Depending on how often you place a bet and how much you spend, it could lead them to turn you down.
‘Largely speaking, gambling and mortgages do not mix well,’ says Paul Coss, co-founder of mortgage broker Haysto.
‘When taking out a mortgage, if a bank or building society sees that you’re an active gambler, this could go against your application and result in rejection.’
But how much is too much? It’s safe to say that if your betting career extends to an annual flutter on the Grand National, you don’t need to worry.
‘Scare stories of applicants being denied mortgages because of an annual £5 bet are far from the reality, so borrowers shouldn’t get too worked up about the odd flutter in the past,’ says Mark Harris, chief executive of mortgage broker SPF Private Clients.
Coss adds that even a weekly £10 bet on your football team or the occasional day at the races would be acceptable, as long as it was well within your means – but that ‘excessive and multiple transactions’ that accounted for a significant chunk of your monthly income would cause concern.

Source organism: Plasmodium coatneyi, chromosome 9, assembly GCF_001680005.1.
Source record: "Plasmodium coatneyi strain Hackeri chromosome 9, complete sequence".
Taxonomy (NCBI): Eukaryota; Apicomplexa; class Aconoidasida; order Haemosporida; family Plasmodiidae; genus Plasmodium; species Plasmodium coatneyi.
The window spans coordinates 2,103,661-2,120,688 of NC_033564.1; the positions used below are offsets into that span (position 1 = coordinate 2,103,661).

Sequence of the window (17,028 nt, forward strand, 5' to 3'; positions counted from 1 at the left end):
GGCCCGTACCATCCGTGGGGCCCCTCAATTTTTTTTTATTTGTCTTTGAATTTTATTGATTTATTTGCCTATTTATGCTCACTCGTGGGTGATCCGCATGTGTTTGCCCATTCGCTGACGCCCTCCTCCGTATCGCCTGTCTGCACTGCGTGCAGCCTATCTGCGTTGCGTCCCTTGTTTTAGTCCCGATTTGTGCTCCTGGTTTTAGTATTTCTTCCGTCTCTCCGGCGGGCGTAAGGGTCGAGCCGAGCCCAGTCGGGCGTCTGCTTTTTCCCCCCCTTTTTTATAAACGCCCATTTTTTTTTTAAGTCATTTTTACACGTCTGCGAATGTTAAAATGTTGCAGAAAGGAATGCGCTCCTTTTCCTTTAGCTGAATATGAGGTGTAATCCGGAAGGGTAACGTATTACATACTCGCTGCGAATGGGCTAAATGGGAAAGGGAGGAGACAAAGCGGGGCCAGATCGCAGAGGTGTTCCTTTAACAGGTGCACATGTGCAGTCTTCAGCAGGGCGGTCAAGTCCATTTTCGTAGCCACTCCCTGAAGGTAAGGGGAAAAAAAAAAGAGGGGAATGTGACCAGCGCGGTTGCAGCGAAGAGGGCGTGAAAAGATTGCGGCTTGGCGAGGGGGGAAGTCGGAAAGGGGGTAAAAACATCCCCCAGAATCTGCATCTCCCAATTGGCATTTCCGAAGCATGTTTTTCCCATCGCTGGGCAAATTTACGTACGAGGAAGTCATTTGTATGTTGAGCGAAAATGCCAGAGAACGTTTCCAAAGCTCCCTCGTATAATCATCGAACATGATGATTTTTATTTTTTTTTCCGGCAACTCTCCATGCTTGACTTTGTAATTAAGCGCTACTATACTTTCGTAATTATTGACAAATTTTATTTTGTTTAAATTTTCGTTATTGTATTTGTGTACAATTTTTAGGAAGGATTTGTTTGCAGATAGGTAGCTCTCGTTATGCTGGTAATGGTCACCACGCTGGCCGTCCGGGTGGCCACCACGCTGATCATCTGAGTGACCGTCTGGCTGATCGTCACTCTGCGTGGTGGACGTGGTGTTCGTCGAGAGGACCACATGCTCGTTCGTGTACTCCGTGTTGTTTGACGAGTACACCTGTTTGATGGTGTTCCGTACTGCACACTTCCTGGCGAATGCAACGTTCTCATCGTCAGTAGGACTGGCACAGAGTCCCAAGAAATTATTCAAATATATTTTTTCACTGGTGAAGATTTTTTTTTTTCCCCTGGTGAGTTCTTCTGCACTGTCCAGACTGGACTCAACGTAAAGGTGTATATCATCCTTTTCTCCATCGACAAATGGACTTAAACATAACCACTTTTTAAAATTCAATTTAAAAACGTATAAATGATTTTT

Where the money is coming from also matters. ‘Lenders may also take into consideration if you’ve recently increased your activity significantly, especially if it means eating into your savings or overdraft,’ Coss adds.
Taking out lots of cash could prompt mortgage lenders to suspect you of illegal activities
2. Withdrawing lots of cash
Withdrawing lots of money from cash machines is seen as a red flag by lenders, because there is no paper trail for them to see what the money was spent on.
Most illegal purchases are paid for cash in hand, so even if you’re using the money for something perfectly legal, lenders might jump to unsavoury conclusions – particularly if you regularly take out large sums.
Jonathan Harris, managing director of mortgage broker Forensic Property Finance, says: ‘Frequent cash withdrawals can ring alarm bells with lenders – I had one client who was withdrawing hundreds of pounds in the early hours every Saturday morning who was suspected of procuring ladies of the night.
‘Another client was withdrawing large sums of cash and the lender was concerned that he was paying his workers cash-in-hand, and promoting tax avoidance on earned income.’